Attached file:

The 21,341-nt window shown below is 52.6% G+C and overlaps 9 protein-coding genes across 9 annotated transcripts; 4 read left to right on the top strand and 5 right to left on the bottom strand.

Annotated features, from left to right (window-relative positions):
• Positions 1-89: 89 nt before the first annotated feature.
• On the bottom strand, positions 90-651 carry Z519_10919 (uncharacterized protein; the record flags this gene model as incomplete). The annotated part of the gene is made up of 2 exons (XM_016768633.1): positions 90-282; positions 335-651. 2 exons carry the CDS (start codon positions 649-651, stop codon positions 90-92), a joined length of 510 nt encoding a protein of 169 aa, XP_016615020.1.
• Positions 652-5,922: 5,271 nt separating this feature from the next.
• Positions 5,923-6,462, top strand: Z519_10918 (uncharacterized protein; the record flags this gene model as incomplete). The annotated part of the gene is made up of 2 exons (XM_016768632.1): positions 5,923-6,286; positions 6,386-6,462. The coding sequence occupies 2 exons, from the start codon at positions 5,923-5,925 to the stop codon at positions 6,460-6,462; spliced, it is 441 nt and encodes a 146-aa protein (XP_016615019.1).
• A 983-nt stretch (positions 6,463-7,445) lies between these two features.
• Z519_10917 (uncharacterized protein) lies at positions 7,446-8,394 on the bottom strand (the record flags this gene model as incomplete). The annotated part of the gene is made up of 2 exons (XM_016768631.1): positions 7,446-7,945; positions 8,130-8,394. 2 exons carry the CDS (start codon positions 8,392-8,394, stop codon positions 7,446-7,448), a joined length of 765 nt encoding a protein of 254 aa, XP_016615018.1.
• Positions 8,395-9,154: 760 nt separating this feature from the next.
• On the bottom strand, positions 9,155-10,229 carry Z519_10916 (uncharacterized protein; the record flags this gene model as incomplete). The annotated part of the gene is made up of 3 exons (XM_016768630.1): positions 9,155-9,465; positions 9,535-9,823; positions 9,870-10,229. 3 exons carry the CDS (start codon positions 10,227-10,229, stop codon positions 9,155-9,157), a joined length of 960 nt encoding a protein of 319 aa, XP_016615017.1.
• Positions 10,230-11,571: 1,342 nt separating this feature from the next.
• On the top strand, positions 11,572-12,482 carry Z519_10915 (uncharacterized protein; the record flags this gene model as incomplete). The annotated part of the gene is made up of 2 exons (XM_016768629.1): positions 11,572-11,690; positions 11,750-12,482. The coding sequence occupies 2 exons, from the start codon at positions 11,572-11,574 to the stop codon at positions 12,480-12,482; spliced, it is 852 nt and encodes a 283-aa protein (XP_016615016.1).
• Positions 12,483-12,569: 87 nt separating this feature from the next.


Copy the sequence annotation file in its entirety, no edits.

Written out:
The 21,341-nt window shown below is 52.6% G+C and overlaps 9 protein-coding genes across 9 annotated transcripts; 4 read left to right on the top strand and 5 right to left on the bottom strand.

Annotated features, from left to right (window-relative positions):
• Positions 1-89: 89 nt before the first annotated feature.
• On the bottom strand, positions 90-651 carry Z519_10919 (uncharacterized protein; the record flags this gene model as incomplete). The annotated part of the gene is made up of 2 exons (XM_016768633.1): positions 90-282; positions 335-651. 2 exons carry the CDS (start codon positions 649-651, stop codon positions 90-92), a joined length of 510 nt encoding a protein of 169 aa, XP_016615020.1.
• Positions 652-5,922: 5,271 nt separating this feature from the next.
• Positions 5,923-6,462, top strand: Z519_10918 (uncharacterized protein; the record flags this gene model as incomplete). The annotated part of the gene is made up of 2 exons (XM_016768632.1): positions 5,923-6,286; positions 6,386-6,462. The coding sequence occupies 2 exons, from the start codon at positions 5,923-5,925 to the stop codon at positions 6,460-6,462; spliced, it is 441 nt and encodes a 146-aa protein (XP_016615019.1).
• A 983-nt stretch (positions 6,463-7,445) lies between these two features.
• Z519_10917 (uncharacterized protein) lies at positions 7,446-8,394 on the bottom strand (the record flags this gene model as incomplete). The annotated part of the gene is made up of 2 exons (XM_016768631.1): positions 7,446-7,945; positions 8,130-8,394. 2 exons carry the CDS (start codon positions 8,392-8,394, stop codon positions 7,446-7,448), a joined length of 765 nt encoding a protein of 254 aa, XP_016615018.1.
• Positions 8,395-9,154: 760 nt separating this feature from the next.
• On the bottom strand, positions 9,155-10,229 carry Z519_10916 (uncharacterized protein; the record flags this gene model as incomplete). The annotated part of the gene is made up of 3 exons (XM_016768630.1): positions 9,155-9,465; positions 9,535-9,823; positions 9,870-10,229. 3 exons carry the CDS (start codon positions 10,227-10,229, stop codon positions 9,155-9,157), a joined length of 960 nt encoding a protein of 319 aa, XP_016615017.1.
• Positions 10,230-11,571: 1,342 nt separating this feature from the next.
• On the top strand, positions 11,572-12,482 carry Z519_10915 (uncharacterized protein; the record flags this gene model as incomplete). The annotated part of the gene is made up of 2 exons (XM_016768629.1): positions 11,572-11,690; positions 11,750-12,482. The coding sequence occupies 2 exons, from the start codon at positions 11,572-11,574 to the stop codon at positions 12,480-12,482; spliced, it is 852 nt and encodes a 283-aa protein (XP_016615016.1).
• Positions 12,483-12,569: 87 nt separating this feature from the next.